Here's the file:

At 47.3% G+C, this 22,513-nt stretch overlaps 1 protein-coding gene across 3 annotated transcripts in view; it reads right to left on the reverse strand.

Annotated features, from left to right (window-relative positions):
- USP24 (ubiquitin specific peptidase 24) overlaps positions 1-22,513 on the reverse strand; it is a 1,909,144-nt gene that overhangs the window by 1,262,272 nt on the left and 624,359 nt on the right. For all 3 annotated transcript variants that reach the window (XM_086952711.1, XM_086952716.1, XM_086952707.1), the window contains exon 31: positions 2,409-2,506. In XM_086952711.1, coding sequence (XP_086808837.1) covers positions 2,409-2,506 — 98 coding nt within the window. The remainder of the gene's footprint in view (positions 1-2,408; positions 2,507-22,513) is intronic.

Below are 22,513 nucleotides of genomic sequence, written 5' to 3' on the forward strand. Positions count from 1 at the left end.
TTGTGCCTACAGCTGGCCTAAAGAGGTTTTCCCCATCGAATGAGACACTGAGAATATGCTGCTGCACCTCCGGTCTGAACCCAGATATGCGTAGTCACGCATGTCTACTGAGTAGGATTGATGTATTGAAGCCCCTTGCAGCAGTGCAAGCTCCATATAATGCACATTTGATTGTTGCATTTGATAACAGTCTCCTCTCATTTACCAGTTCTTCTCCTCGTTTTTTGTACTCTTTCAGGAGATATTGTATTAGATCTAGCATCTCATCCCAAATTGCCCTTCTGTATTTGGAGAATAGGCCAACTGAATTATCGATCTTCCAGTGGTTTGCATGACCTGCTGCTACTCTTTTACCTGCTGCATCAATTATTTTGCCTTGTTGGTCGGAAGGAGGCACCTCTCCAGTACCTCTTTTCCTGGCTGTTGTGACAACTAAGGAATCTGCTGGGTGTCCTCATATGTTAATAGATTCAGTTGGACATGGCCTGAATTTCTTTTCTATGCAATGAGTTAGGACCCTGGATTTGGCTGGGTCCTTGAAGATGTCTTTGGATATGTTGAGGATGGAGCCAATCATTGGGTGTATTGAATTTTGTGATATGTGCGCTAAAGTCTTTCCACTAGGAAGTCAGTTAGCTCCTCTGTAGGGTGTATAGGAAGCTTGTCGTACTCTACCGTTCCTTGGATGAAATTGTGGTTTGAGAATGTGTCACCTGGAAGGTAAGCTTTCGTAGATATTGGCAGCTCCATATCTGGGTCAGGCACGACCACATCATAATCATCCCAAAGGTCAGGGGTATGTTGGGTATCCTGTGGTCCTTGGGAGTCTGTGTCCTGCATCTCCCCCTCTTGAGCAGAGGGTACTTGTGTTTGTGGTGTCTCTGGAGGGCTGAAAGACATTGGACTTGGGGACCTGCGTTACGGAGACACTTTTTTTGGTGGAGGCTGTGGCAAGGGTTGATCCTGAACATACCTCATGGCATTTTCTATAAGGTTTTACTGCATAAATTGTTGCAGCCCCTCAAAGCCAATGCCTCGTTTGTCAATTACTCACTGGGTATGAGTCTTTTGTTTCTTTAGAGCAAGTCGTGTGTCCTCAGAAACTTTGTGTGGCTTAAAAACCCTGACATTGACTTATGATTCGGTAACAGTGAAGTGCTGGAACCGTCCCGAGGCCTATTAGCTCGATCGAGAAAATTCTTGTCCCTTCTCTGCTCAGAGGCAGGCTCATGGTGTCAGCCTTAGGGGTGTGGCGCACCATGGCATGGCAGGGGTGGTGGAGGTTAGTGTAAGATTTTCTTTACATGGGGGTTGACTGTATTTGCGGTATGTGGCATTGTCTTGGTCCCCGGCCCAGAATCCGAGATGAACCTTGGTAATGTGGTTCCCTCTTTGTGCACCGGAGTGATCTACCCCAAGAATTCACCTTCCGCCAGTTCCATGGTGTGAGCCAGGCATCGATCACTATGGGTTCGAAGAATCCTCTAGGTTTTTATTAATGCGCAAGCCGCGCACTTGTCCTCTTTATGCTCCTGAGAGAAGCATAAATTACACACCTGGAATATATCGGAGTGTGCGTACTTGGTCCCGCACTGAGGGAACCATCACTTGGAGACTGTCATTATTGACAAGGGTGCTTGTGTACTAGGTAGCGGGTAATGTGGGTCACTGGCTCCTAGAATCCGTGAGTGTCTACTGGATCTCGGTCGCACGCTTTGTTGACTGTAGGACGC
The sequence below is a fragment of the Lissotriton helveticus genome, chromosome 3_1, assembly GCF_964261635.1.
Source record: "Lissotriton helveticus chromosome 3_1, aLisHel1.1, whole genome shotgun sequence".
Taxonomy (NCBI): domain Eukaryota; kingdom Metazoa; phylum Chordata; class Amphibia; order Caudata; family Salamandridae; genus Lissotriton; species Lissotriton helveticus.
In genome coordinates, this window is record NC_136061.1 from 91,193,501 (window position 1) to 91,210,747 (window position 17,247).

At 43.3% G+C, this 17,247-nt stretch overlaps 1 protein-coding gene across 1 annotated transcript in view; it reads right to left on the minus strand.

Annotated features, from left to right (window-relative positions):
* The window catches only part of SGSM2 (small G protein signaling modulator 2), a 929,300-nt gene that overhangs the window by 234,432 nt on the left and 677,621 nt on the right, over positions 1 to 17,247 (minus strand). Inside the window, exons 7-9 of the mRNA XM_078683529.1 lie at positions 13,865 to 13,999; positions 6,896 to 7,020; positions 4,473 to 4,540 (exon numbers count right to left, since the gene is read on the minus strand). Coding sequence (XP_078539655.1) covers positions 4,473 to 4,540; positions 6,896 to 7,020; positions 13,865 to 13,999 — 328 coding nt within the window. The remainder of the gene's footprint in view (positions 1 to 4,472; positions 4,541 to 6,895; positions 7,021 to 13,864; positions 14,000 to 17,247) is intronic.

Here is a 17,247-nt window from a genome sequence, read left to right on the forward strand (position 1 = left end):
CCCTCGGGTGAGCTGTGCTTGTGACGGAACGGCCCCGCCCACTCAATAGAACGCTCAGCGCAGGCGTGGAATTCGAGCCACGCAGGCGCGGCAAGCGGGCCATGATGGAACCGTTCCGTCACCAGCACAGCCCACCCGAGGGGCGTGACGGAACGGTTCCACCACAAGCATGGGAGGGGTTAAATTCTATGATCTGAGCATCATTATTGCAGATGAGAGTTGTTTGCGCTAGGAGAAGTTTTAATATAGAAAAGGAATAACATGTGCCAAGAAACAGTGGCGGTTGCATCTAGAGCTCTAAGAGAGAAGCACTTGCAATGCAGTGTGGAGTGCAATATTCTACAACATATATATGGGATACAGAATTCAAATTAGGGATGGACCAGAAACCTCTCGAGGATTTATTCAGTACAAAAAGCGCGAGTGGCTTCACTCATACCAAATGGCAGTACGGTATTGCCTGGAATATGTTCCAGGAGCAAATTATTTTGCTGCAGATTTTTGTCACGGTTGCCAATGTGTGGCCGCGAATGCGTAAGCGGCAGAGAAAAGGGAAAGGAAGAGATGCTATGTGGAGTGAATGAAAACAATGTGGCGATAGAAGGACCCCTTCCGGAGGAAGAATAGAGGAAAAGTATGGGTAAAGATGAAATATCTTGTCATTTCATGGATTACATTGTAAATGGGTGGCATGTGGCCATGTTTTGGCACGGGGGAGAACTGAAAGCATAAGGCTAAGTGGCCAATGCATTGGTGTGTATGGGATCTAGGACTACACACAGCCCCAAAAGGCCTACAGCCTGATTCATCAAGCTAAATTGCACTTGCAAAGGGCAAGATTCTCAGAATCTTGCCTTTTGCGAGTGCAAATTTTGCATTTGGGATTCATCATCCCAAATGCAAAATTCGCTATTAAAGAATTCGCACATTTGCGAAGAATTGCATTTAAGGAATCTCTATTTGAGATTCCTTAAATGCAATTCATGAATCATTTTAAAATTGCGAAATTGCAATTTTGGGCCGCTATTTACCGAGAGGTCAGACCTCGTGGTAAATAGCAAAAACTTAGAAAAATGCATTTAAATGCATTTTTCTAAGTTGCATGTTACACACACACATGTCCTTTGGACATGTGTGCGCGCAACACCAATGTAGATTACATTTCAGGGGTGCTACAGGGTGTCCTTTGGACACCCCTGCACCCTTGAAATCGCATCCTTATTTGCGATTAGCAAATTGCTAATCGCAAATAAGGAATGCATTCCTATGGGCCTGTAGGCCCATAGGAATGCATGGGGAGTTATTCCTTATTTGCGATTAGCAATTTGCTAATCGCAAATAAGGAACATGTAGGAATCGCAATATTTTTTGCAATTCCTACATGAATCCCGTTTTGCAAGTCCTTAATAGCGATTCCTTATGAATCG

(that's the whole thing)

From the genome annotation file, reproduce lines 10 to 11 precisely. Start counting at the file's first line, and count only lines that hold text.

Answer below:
At 43.3% G+C, this 17,247-nt stretch overlaps 1 protein-coding gene across 1 annotated transcript in view; it reads right to left on the minus strand.

Annotated features, from left to right (window-relative positions):